Ivan Poliashov was born apparently in 1850 to the peasant Ivan Dmitrev. Known as Ivan Ivanov, he assumed the name Poliashov when he went to work in St. Petersburg. In 186,8 he married Evdokia Yegorova with whom he had two sons and two daughters. Although his work in the construction trade flourished in St. Petersburg, he also developed enterprises in Pogorelovo, including a profitable water mill and logging operations.

Poliashov’s first wife died at the end of the 19th century, and in April 1904, he married again. His second wife, Maria Suvorova, was a 26-year-old priest’s daughter from the village of Vvedenskoe. This second marriage produced three sons and three daughters.

Poliashov house, south facade. May 29, 2016

After the establishment of Soviet power, Poliashov’s property was expropriated, but he continued to live in one room of the house and even played a managerial role in the sawmill that he had built. He died in 1935 and was buried in the cemetery of the Church of St. Nicholas at nearby Dorok.

Nineteenth-century chic

Poliashov house. Central tower, upper tiers. May 29, 2016

On first glance, the exterior of the Poliashov house seems a bit rustic, yet its façade decoration demonstrates the influence of urban design in details such as window surrounds with baroque flourishes. Indeed, the late 19th-century taste for wooden buildings with decorations suggestive of Russian traditions was chic among wealthy entrepreneurs. Often referred to as the “Ropet style” (after the artist Ivan Ropet), this style in many ways resembles what is known in the West as “Carpenter Gothic.”

Poliashov house. Central tower, left side, window with decorative surround. May 29, 2016

The main entrance to the house is emphatically proclaimed by a tower in the center of the south façade, which received the most sunlight. Particularly notable are the elaborately carved semicircular ornaments above the windows of the second story, which serves in the classical manner as a bel etage, or floor containing the main living space. These ornamental window pediments — which can be said to resemble sun bursts, a woman’s festive headdress (kokoshnik) or even a display of peacock feathers — proclaim the prosperity of the house’s owner and builder.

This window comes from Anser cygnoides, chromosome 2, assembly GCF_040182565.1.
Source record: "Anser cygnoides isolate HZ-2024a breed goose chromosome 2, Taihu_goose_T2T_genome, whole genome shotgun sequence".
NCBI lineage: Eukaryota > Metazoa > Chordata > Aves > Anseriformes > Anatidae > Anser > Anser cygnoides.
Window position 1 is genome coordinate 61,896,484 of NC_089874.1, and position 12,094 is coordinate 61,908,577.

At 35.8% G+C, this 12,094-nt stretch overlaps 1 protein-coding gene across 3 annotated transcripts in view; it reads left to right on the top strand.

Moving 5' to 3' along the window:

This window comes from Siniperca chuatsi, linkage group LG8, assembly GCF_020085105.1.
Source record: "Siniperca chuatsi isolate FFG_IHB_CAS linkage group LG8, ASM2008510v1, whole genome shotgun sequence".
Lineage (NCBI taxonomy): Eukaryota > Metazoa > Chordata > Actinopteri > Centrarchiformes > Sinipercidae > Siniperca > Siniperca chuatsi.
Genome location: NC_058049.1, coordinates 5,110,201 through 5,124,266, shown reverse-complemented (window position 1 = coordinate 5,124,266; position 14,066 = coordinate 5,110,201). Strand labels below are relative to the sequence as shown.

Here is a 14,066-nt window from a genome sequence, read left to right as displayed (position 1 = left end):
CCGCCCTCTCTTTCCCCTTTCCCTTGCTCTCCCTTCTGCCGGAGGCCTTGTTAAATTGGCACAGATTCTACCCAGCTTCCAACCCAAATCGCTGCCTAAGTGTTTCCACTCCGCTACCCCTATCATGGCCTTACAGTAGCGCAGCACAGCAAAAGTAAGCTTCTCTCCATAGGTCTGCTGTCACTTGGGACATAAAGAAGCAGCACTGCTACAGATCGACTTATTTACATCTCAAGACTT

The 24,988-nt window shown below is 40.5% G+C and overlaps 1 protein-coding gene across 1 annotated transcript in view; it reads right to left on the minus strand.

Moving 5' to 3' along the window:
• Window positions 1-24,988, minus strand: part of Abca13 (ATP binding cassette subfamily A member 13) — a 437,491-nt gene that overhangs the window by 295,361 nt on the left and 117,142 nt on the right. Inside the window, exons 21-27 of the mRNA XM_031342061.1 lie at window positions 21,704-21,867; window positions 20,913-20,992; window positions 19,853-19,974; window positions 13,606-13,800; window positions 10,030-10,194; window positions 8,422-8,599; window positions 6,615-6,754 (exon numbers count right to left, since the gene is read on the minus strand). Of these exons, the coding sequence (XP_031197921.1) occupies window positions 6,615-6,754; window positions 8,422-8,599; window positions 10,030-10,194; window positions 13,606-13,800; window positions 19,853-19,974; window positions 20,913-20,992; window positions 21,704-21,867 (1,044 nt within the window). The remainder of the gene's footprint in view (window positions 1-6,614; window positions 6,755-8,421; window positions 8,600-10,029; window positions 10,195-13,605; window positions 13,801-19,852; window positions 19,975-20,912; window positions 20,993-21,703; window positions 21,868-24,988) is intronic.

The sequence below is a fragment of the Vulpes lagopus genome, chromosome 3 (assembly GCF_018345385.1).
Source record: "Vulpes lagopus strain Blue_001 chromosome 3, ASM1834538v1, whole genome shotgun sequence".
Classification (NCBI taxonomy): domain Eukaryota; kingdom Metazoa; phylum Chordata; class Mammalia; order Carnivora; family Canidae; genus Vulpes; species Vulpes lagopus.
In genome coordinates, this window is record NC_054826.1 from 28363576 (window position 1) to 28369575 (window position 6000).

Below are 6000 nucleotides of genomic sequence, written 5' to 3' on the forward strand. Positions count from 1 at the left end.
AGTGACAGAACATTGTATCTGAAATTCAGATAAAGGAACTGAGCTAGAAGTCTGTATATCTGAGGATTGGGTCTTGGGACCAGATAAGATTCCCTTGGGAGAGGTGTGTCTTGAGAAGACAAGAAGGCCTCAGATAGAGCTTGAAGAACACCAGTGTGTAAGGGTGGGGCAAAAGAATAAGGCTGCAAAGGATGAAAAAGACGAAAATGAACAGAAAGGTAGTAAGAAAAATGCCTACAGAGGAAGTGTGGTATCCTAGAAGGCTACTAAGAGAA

Poliashov house. South facade, ground floor, window pediment. May 29, 2016

The second story culminates in an intricate decorative cornice. The structure is crowned with a half-story, whose structural components function as a belvedere. The plasticity of the structure is emphasized by projecting bays, verandas, dormers, and loggia.

Poliashov house. West facade, bay with decorative window surrounds. May 29, 2016

The plan of the Poliashov house represents a combination of neoclassical and modern concepts of the arrangement of interior space — neoclassical in the exterior symmetry and structural balance, modern for the interior with its arrangement of rooms around a central stairway. At the same time the house contains an ample space that corresponds to the attached povet (storage area) of a large northern izba, or log house.           

An unlikely savior

Poliashov house, interior. Upper landing with carved ornamentation & wall paper. May 29, 2016

The interior of the house still preserves rooms decorated in an urbane manner that is particularly striking on the upper landing of the main stairway. Massive carved woodwork and the strict geometry of ceiling caissons alternate with graceful wall paintings of floral motifs and arabesques.